Introduction: Laser Cut Fidget Spinner
Fidget spinners are an addictive toy, and this instructable will show you how to design and make your own custom laser cut fidget.
You will only need a 608 bearing which can be purchased very cheaply online.
If you want to add weight to your spinner 12mm steel ball bearings do the job very nicely.
To design the spinner I use PTC But there are other software like fusion 360 that are free to use.
You will also need 3mm acrylic, glue and access to a laser cutter.
Step 1: Learning Intentions and Success Criteria
- To work safely in the workshop
- To improve my understanding of how the CAD software works
- To operate a laser cutter
- To be a self-directed learner
- I understand the safety rules and I am working safely in the workshop.
- I can follow the instructions independently.
- I can produce 2D CAD drawings and convert them to a DXF file.
- I can produce an assembly drawing.
- I can produce a photo album drawing of my project.
- I can operate a Laser cutter safely and work safely in the workshop.
Step 2: Before You Start.
Before you start designing, you need to be aware of a couple of things. First the laser cutters beam has thickness or kerf from which the material is vaporized, so if you design your fidget with a 22mm hole in the middle it will likely not fit the bearing. This will vary from each laser cutter and how they are set up. for St Marys students you will need to make the holes about 0.2mm undersized if you are using the small laser cutter, or 0.1mm undersized if using the lager laser cutter.
It is also tempting to make the fidget really big, which can make the toy hard to hold between your thumb and index finger. Anything bigger than 65mm starts to become a problem for little hands.
You want your fidget to spin fast, right? If you have sharp bits on your toy and you stick your fingers into it while its spinning, its going to hurt. Round off any sharp bits while you design.
Step 3: Making a Start the Center
For this project it can be designed in 2D so go straight into an engineering drawing .You can design it anyway you want, the only dimension you can't change it the bearing hole of 21.8mm. or 21.9mm if using the large laser cutter
The fidget is made up of 3 pieces of 3mm thick acrylic which are glued together. This step will show you how to make the center piece.
Click on the first image above and use the arrow keys to view as a slide show. There are boxes in each image with instructions.
Step 4: The Side Pieces
The 2 sides are different to the center as the holes that hold the steel balls are slightly smaller .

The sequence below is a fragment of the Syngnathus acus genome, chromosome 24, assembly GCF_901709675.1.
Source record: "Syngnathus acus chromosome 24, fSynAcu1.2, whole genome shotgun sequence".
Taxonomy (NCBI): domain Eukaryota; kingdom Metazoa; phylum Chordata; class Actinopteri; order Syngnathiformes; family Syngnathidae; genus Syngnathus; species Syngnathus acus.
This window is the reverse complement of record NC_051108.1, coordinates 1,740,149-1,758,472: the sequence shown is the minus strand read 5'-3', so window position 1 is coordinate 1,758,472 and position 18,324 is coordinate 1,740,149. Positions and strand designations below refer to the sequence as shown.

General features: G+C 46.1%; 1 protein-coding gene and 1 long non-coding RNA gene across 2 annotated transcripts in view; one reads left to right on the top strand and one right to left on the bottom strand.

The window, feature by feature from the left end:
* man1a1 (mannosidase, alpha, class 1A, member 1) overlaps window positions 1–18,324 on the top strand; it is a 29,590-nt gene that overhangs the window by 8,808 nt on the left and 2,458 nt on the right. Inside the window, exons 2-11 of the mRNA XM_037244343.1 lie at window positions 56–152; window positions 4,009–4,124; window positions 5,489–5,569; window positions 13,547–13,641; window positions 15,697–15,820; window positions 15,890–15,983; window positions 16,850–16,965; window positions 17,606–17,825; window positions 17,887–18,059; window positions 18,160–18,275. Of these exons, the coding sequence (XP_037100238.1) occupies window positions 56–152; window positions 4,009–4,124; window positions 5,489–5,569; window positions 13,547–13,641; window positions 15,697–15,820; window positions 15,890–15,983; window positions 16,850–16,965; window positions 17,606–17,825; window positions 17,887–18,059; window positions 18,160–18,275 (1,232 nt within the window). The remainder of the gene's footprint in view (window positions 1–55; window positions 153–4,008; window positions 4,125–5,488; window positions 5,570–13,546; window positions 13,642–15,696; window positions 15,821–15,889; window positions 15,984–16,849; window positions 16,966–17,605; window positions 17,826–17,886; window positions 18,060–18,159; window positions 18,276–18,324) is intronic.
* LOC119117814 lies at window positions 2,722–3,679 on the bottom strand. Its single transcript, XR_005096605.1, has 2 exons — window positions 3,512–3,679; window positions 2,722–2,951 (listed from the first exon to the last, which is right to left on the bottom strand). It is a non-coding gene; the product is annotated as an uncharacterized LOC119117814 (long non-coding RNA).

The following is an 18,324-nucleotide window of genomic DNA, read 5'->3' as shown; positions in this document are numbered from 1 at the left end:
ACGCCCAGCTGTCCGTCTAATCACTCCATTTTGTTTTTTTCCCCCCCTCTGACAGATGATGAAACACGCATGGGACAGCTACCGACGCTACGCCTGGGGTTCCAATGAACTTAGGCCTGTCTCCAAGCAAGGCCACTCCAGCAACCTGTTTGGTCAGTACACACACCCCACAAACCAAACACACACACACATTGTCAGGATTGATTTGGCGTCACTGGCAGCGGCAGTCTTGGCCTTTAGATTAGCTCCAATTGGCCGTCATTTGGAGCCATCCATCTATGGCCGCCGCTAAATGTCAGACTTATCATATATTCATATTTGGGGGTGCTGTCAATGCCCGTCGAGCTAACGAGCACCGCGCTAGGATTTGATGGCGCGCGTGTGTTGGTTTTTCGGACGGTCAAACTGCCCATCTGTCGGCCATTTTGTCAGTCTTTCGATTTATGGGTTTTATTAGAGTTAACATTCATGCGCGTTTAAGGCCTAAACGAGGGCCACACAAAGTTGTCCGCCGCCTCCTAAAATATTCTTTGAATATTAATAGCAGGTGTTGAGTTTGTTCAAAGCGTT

Again click on the photo and use the arrow keys to view the side show.
Step 5: The Buttons and Jig, Exporting a DXF File
This step shows you how to make the buttons and a special tool called a jig that will hold the center of the button in place so that it is perfectly aligned.
The button can be any size you want but the center part that pushes into the bearing needs to be drawn at 8.2mm or 8.1 mm if using the large laser.
A dxf file is what the laser cutter needs to cut out the part and this step will also show you how to export your drawing as a dxf.
Again click on the photos and use the arrow keys on your key board to view the side show. its starts with making the jig.
Step 6: Prepairing the Bearing.
Most bearings will not spin very well as they are full of grease. To remove the grease you will need to remove the seals and use a solvent to clean it out. The seals can be remove with a small screwdriver or sharp pick, a quick rinse in petrol or parts cleaner will soon have that bearing spinning freely.
Step 7: The Jig and Button.
The jig can be glue together taking care not to get glue inside the face where the button will sit.
Once the glue is dry the button can be assembled using the jig and a little glue. The buttons will need a bit of time to dry before been pushed into the bearing.
TOP TIP. The laser cutter will rarely cut the parts out perfectly straight, they will usually have a small amount of taper as the laser beam converges and diverges before and after its focal point. Look carefully at the ends of the small button parts. One end is likely to be smaller than the other. Glue the button together so the small end enters the bearing
Step 8: Assembling the Fidget
Your fidget can now be assembled with the bearing and steel balls. It is a good idea to do a dry run to make sure everything fits properly, before gluing. Sometimes the parts will fit together better one way than another because of the taper when the laser cuts or you may have to sand a little off to get things to fit nicely.
The button will push into the bearing and if they are a little loose some glue will hold it in place.
Participated in the
Design Now: In Motion Contest